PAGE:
Sometimes we take for granted where we live and the foods we eat. Growing up in a typical Mexican-American household, my mom would make red chile enchiladas on a regular basis. We ate them so frequently that honestly I “could take them or leave them.” That was until I moved out of Los Angeles. In my early 20′s, I moved to the east coast to discover the scarcity of good quality Mexican restaurants. Every enchilada I ate tasted like something served from a drive-thru of a well-known national chain.
It was at that time that I realized how much I loved and missed my mama’s homemade and spicy red chile enchiladas. In this recipe, we use the method where the tortilla is lightly fried then dipped in a warmed chile sauce, filled and rolled. If this is too much work, you can always make an enchilada casserole where you layer the tortillas in a baking dish similar to lasagna, adding the cheese, sauce and other fillings between the layers.
Chicken or beef? A question waitresses ask when ordering enchiladas. I encourage you to push beyond the norm and create fillings that inspire. In this recipe, we worked with onions, garlic and mushrooms as a filling. Today, gourmet cooks are making enchiladas stuffed with spinach and kale, nopales, or other tasty mixtures. That’s the beauty of the enchilada, you can allow yourself the freedom to be creative and make them all your own.
Red Enchilada with Mushrooms & Onions Recipe
Prep time: 20 minutes
Cook time: 45 minutes
Serves: 6 persons
For the red sauce:
12 dried guajillo peppers, stems and seeds removed
4 cloves garlic, peeled
1 teaspoon Kosher salt
1 teaspoon cumin powder
1 teaspoon oregano, dried
For the filling:
1 onion, thinly sliced
1 (8 ounce) package of white mushrooms, sliced
2 cloves garlic, minced
2 tablespoons olive oil
1/2 teaspoon salt
½ teaspoon black pepper
For the enchiladas:
24 corn tortillas, warmed
2 cups Monterey Jack Cheese
½ cup queso fresco
½ cup vegetable oil
For the sauce:
- In a large stock pot, combine the guajillo peppers, garlic, and onion and cover with water. Bring to a boil for 20 minutes. Let stand for 10 minutes until the peppers are tender.
- With a slotted spoon, remove all the ingredients and place in a blender. Add about 2 cups of the water to the blender. Add the salt, cumin and oregano. Blend on high until mixture becomes a puree.
- In a medium bowl, push the red chile sauce through a sieve. Discard any seeds or skins of the pepper. Makes about six cups of sauce. Save the red sauce in the bowl.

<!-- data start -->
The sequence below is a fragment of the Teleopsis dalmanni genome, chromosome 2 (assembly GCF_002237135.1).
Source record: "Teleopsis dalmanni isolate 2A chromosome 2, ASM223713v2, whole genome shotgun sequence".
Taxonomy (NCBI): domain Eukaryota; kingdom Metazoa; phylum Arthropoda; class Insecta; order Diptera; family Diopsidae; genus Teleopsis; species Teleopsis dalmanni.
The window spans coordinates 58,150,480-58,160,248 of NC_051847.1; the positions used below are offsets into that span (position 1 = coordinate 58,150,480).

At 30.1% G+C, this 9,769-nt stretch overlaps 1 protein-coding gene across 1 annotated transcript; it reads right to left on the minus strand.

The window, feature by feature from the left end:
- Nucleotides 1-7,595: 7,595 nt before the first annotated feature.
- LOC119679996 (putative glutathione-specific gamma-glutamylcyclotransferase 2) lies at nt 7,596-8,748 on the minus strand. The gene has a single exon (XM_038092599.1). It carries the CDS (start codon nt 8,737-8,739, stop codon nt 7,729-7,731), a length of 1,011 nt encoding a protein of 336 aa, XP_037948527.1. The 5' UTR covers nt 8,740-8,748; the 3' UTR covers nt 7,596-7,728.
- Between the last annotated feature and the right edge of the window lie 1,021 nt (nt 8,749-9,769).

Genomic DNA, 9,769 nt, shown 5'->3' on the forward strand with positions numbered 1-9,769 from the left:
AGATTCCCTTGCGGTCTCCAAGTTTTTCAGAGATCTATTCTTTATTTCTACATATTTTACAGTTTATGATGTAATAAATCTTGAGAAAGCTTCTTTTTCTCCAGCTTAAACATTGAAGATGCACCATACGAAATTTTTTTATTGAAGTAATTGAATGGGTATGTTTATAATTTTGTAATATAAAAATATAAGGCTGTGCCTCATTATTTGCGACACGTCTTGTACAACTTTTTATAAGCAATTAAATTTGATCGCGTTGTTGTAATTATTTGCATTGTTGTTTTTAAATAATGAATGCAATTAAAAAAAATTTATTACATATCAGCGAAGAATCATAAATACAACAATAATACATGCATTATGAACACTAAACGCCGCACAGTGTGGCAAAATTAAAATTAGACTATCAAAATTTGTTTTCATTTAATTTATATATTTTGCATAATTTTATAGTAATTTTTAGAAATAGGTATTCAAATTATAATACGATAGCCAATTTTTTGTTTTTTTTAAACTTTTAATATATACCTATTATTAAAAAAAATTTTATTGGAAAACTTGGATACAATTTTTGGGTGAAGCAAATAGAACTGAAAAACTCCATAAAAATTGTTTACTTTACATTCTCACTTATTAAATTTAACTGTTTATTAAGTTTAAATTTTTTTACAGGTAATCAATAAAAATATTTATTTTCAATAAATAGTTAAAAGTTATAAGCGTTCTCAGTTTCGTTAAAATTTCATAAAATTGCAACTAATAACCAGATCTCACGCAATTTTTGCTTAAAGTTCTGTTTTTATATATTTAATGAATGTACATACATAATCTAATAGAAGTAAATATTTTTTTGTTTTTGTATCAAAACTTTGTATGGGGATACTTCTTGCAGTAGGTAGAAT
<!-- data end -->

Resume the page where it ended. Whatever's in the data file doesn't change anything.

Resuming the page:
For the filling:
- In a large skillet, heat the olive oil.
- Add the onions and mushrooms and saute for about three- to-five minutes until the onions are translucent. Add the garlic and cook for another five minutes.
- Salt and pepper to taste.
- Transfer mushroom mixture to a medium size bowl and set aside to cool.
For the enchiladas:
- Spray a casserole dish with non-stick cooking spray. Set aside.
- In a medium-sized skillet, add vegetable oil at medium heat.
- In another medium-sized skillet add the red chile sauce on medium heat. Allow sauce to warm, but be careful not to boil.
- Working one-by-one, add a corn tortilla to the hot oil, fry for about one minute.
- With tongs, remove the tortilla from the oil and dip into the warm red sauce.
- Remove the tortilla from the red sauce and place on the casserole dish.
- Add the mushroom/onion mixture (about two full tablespoons ) along with two tablespoons of cheese.
- Roll the tortilla and continue the process until your casserole dish is filled with stuffed enchiladas.
- Pour the remaining red chile sauce on top of the rolled enchiladas.
- Sprinkle with the Monterey Jack Cheese on top and place in oven for about 45 minutes.
- Remove from oven and sprinkle with the crumbled queso fresco.
- Optional: Sprinkle chopped green onions and chopped olives on top of the enchiladas.
Serve the enchiladas with Mexican rice and beans. Sit down and enjoy every bite because there are people around the world who are missing this flavorful dish and think the ones served from a national fast food chain is what an enchilada tastes like — NOT!